For dinner, we went around the corner to Papa Rab’s Italian restaurant which surprised us with vegan cheese on their pizzas (dairy cheese by default)!

A band playing live music at The Grapes Bar in Stranraer.

Day 8: Departure

As the last day of our South Scotland itinerary has arrived, we must make our way back north to Edinburgh airport. There are multiple routes to take – inland, via Thornhill and Drumlanrig Castle, straight up through the Galloway Forest Park, or along the coast via Girvan and Culzean Castle. Depending on your flight time, you might have to drive straight to the airport or have time to stop off at some additional sites.

Stop 1: Galloway Forest Park

We had to make our way to the airport at a good pace and chose the most direct path north through the Galloway Forest Park. That way, the road was our sightseeing and we only stopped for a few photos of mountain and forest views in the area. 

The Galloway Forest Park is a beautiful recreational area for hikers and cyclists and has many scenic picnic areas too. It is recognised as Dark Sky Park and if you are keen to learn more about the night skies above, I can highly recommend a detour to the Scottish Dark Sky Observatory near Dalmellington. They also host educational stargazing evenings which you can book online for any of the nights you spend in Dumfries & Galloway.

The park is making an effort to become Scotland’s third national park!

Mountain views at the Galloway Forest Park in Scotland

Optional stops: Culzean Castle, Drumlanrig Castle & New Lanark

If you have more time at your hands, either because you have a late evening or early morning flight the next day, or because you are continuing your journey to the north of Scotland, here are some suggestions for sites and attractions to visit in south Scotland.

Culzean Castle: Culzean is a stunning cliff-top castle near Maybole and lies just off the coastal route A77. The castle and surrounding gardens are beautiful and offer great views to the Isle of Arran. Nearby, you could also visit the ruins of Dunure Castle, which presents an impressive contrast to the fairytale palace of Culzean. Website , £17 (Concession: £14.25); Gardens only: £11.85 (Concession: £8.50)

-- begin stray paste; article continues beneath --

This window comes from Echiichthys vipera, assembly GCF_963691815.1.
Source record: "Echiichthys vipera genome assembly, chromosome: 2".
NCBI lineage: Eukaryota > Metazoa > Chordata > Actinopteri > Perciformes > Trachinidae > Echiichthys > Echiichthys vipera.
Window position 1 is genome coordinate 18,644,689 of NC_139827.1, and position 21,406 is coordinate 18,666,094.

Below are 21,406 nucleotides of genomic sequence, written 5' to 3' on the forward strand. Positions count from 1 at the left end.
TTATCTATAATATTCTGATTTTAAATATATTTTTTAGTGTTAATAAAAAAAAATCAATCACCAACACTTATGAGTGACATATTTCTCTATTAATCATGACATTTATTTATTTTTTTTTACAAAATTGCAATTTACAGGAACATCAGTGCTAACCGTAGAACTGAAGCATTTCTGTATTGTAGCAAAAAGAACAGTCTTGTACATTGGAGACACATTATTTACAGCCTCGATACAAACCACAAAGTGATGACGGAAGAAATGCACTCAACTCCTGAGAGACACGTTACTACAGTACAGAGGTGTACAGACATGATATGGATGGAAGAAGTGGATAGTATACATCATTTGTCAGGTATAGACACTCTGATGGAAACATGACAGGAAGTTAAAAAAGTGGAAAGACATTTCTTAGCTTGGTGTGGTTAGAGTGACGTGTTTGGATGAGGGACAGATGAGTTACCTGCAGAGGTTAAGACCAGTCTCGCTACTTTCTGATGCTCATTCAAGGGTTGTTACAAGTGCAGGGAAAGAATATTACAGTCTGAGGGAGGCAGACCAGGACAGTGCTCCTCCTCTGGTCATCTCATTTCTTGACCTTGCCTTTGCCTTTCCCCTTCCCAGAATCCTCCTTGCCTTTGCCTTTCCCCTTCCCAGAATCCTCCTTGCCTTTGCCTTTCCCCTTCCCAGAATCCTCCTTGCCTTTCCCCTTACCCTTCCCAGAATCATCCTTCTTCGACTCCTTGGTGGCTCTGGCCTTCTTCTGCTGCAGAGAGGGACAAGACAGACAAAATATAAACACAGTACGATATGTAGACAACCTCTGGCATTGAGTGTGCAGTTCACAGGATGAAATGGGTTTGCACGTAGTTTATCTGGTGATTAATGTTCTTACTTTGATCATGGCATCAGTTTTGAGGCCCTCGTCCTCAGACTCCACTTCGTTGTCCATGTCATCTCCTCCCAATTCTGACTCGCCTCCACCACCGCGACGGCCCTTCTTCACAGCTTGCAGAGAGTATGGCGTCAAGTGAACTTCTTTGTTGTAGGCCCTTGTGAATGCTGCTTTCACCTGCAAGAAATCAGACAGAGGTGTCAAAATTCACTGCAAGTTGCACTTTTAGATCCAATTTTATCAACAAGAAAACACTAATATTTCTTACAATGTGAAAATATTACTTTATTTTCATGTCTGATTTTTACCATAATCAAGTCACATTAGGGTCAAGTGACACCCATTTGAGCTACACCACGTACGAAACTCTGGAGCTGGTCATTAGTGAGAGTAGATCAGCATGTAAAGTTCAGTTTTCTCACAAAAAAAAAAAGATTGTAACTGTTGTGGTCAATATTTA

Drumlanrig Castle: Taking the inland route towards Edinburgh (A76), Drumlanrig Castle is a great stop-off near Thornhill. Built from red sandstone, it is also known as “Pink Palace” and possibly one of the most romantic castles in Scotland.  Website , £12 (Concession: £10); Gardens only: £6 (Concession: £4.50)

New Lanark: About one hour south-west of Edinburgh airport, you can visit one of Scotland’s cultural UNESCO World Heritage Sites in New Lanark. In the late 18th century, Scottish industrialist David Dale built cotton mills in this area, alongside several buildings to house the mill workers. Even though the mills are no longer in operation, the village has been preserved and restored, not only to illustrate this important industry in Scotland’s history but also as an early example of urban planning.  Website , £13.95 (Concession: £11.50) incl. 2 daily guided tours which run at 11.30 am and 2 pm.

And just like that, your holiday in the south of Scotland has come to an end. If you are staying in Scotland a bit longer, check out my other itineraries here .

You could for example seamlessly continue with my West Coast of Scotland itinerary by taking the ferry from Ardrossan to Campbeltown!

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Scotland is more than the Highlands - this itinerary for South Scotland shows you the best places to visit in the Scottish Borders, Dumfries & Galloway!

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8 thoughts on “ One Week in South Scotland: Itinerary for Scottish Borders, Dumfries and Galloway ”

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What a great post. Love the South of Scotland and Grey Mares Tail is one of my favourite walks, Drumlanrig Castle is a beautiful place to visit too. Thanks for sharing your lovely experience.

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Well, this is lovely, Kathi! I love the fact that the South gets the whole “Scottish experience”, but more organic and touristy free.

Once I tick Edinburgh and the Highlands from my bucket list, this post totally convinced me to head South and check these wonderful locations in the future.